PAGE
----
Orem High School (UT) athlete Puka Nacua has family connections to BYU and is enjoying the recruiting attention he's receiving

Orem High School two-way athlete Puka Nacua is a rising star in Utah Valley both as a wide receiver and defensive back. His older brother, Kai Nacua, is among the tops in the nation in interceptions. Currently, Puka holds a BYU offer and places the Cougar among the top schools on his list.

Kai Nacua has made a big time name for himself at BYU. His younger brother, Puka Nacua, a 6-2, 180-pound sophomore at Orem High School, could follow in his footsteps keeping the Nacua name firmly in BYU’s defensive backfield for years to come.

“Yeah, BYU is actually showing me a lot of love, and my brother (Kai) is doing really well over there so they’ve been showing me a lot of love,” Puka Nacua said. “I really like what they’ve got going on over there at BYU. Seeing the way Coach Sitake was fighting for his players during the Utah game really showed the love he has for the kids. My brother told me that the locker room has really changed since [Kalani] Sitake has become BYU’s head coach. He told me that everyone is really dialed in for Sitake and that he’s all in for him.”

BYU beat Cincinnati 20-3 last week and will host Southern Utah this Saturday (1 PM on BYUtv & ESPN3.com). Puka Nacua knows that BYU played a tough schedule and lost a few games by a close margin not causing any worry about the future of the program.

“BYU has played some tough teams this year,” he said. “They could have won any one of them. People are saying, ‘Oh Michigan State and Mississippi State are having down years and this and that’ but they’re still Big 10 and SEC teams and BYU is Independent,” said Nacua. “You can’t deny the wins they’ve got and the numbers they’ve put up against all these teams.”

Big brother Kai has shown little brother Puka his cards and has no problem in expressing where he believes his little brother should play football.

“Kai does say things to me every once in a while, and he’ll talk to me about BYU,” said Puka Nacua. “He’ll tell me, because the coaches always talk to him about it, that BYU really wants me there. I’ll see the coaches every once in awhile and they’ll tell me, ‘You see what we’ve got out here. You know what we’ve got going on.’ They’ve treated me really good and it will be a decision sooner or later.”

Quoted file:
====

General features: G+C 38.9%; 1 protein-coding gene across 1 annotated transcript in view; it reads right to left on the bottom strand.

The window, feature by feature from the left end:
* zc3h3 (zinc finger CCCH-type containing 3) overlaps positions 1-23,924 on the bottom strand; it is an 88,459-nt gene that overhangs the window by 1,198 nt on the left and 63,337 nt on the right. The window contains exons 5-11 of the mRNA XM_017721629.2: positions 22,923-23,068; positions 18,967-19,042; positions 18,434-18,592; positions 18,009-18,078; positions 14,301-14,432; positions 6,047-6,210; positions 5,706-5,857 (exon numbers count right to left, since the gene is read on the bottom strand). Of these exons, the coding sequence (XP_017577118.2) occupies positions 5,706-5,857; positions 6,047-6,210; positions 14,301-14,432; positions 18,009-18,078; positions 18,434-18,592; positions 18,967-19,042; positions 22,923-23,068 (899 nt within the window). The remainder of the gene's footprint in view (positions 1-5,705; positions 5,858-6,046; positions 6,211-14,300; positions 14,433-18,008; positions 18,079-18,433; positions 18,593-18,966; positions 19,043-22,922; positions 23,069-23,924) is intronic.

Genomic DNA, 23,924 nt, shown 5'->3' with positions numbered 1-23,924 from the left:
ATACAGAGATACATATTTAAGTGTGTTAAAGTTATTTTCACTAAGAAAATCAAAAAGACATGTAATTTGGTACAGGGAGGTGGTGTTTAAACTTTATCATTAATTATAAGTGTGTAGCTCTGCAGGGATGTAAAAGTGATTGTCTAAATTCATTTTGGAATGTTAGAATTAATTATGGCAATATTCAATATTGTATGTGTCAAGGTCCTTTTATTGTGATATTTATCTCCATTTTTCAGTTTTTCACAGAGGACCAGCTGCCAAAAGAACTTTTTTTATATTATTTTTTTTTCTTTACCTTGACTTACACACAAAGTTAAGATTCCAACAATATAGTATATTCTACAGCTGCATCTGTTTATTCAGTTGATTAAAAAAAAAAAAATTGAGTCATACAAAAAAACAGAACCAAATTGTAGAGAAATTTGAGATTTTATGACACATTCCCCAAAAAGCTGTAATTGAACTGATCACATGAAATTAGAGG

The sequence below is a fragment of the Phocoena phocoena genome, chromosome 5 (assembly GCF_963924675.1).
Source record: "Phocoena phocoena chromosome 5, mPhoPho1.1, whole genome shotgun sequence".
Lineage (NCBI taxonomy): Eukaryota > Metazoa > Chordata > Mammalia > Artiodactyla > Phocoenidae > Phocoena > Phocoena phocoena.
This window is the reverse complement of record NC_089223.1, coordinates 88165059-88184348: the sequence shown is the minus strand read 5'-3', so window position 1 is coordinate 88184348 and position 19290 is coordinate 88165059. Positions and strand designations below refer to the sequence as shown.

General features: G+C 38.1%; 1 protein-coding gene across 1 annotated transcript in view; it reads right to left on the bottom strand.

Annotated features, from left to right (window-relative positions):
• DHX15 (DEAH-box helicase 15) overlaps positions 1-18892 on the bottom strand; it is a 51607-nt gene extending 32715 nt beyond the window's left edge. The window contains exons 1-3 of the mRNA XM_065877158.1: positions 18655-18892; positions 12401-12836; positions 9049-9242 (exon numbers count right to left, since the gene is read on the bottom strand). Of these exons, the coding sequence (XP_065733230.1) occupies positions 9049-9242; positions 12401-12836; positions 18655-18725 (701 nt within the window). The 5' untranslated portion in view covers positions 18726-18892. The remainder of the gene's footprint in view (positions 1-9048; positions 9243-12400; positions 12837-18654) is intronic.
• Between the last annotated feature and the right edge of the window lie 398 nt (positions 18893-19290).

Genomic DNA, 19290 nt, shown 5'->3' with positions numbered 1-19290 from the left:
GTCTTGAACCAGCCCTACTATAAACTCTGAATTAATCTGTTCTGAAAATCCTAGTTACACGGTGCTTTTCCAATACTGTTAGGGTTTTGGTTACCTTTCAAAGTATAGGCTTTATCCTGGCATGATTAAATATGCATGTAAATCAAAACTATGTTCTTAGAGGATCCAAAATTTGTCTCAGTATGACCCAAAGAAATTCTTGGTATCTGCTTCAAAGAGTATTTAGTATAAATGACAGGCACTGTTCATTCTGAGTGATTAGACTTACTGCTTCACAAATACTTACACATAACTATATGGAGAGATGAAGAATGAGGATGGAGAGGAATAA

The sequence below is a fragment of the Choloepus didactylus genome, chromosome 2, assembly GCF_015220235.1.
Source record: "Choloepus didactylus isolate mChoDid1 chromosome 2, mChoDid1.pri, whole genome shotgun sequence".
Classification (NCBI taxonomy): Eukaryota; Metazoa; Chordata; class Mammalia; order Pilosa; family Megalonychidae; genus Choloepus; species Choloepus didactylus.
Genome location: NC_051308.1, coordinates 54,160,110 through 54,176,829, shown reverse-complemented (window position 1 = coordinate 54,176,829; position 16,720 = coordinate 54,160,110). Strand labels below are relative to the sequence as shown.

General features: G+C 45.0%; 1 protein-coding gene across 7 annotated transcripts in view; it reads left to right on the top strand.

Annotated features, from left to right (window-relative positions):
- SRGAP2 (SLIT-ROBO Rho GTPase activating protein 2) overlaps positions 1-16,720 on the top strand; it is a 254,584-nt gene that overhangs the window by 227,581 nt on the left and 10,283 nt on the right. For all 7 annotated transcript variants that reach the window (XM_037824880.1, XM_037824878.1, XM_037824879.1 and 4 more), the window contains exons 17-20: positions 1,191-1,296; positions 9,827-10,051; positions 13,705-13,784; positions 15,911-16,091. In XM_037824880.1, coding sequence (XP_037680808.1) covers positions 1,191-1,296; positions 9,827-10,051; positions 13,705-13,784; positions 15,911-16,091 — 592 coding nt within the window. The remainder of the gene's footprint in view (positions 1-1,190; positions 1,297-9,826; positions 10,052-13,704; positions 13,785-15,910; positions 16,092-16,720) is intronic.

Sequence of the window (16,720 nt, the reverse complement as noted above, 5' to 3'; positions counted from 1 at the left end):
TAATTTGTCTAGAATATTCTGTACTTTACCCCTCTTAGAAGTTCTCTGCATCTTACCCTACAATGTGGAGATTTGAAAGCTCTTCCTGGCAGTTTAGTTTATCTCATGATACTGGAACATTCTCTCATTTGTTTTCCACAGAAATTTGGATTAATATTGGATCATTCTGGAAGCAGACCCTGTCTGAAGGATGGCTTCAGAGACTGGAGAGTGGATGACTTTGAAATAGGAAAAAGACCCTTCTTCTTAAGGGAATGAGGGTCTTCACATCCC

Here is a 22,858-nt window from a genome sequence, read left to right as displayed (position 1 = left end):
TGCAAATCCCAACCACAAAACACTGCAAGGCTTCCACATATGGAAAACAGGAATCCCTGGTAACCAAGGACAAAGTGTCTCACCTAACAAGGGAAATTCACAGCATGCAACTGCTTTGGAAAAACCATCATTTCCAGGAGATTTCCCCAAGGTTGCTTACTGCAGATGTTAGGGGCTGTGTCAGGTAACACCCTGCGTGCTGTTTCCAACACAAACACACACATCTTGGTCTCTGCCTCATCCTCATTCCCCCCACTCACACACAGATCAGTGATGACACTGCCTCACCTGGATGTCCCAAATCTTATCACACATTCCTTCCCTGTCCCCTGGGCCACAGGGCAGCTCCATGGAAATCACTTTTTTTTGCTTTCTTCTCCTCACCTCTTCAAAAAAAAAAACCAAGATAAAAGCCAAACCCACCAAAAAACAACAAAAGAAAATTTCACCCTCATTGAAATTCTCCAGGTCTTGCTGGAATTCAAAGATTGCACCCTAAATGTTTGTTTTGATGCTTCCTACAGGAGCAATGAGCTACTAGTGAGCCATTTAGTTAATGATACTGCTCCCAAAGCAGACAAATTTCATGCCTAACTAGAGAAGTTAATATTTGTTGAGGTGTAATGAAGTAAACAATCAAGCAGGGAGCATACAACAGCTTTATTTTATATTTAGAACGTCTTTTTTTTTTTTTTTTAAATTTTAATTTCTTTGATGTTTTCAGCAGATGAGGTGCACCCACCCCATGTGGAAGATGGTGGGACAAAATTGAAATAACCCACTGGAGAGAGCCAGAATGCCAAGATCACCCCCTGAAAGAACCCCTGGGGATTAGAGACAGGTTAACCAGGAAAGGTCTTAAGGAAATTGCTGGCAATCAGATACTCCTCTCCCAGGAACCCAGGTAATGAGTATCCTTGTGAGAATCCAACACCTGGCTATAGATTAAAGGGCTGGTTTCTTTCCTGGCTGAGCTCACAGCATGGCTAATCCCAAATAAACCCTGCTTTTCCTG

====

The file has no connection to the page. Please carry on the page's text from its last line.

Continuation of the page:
So, will a final decision come sooner rather than later?

“Maybe, yeah!” he said with a smile. “We’ll see.”

Not only does big brother Kai express his wishes to his younger brother about following him to BYU, but he also gives him advice on how to be a better free safety.

“Yeah, because the last couple of games in the regular season I was playing safety,” Nacua said. “He told me that the step from high school to college is huge. He told me, ‘If you realize the little things can make all the difference.’ He told me, ‘I’m not the best at reading but I always but myself in the best spot to make a play.’ He also told me to go watch the Michigan State receivers and see how they run their routes. He also told me to watch film on BYU’s receivers as well, so I like to do that and will watch how BYU’s receivers run.”

Puka Nacua admitted he attends all BYU home games to watch his ball-hawk brother roam the backfield at LaVell Edwards Stadium. Young Nacua is a fan of BYU.

“I go to all the home games and went to the Arizona game with my mom, [Penina Nacua], and that was really awesome because there were so many BYU fans there,” recalled Nacua. “It is really cool how BYU’s student section always come out to support and how loud LaVell Edwards Stadium gets. The homecoming game was intense and I love the crowd over there. No matter what they’re always cheering the team on over there at Lavell Edwards Stadium.”

“BYU, is pretty high on my list, yeah,” Nacua said. “I really like BYU.”

Puka’s other brother, Isaiah, will join BYU’s football team soon as well making another Nacua on the roster after Kai Nacua graduates this season.

“Yeah, my brother Isaiah is going there too,” Puka Nacua said.

So could Puka Nacua follow in older brother Kai and Isaiah’s footsteps to BYU?

“We’ll see,” Puka Nacua said with a smile. “Maybe, we’ll see.”

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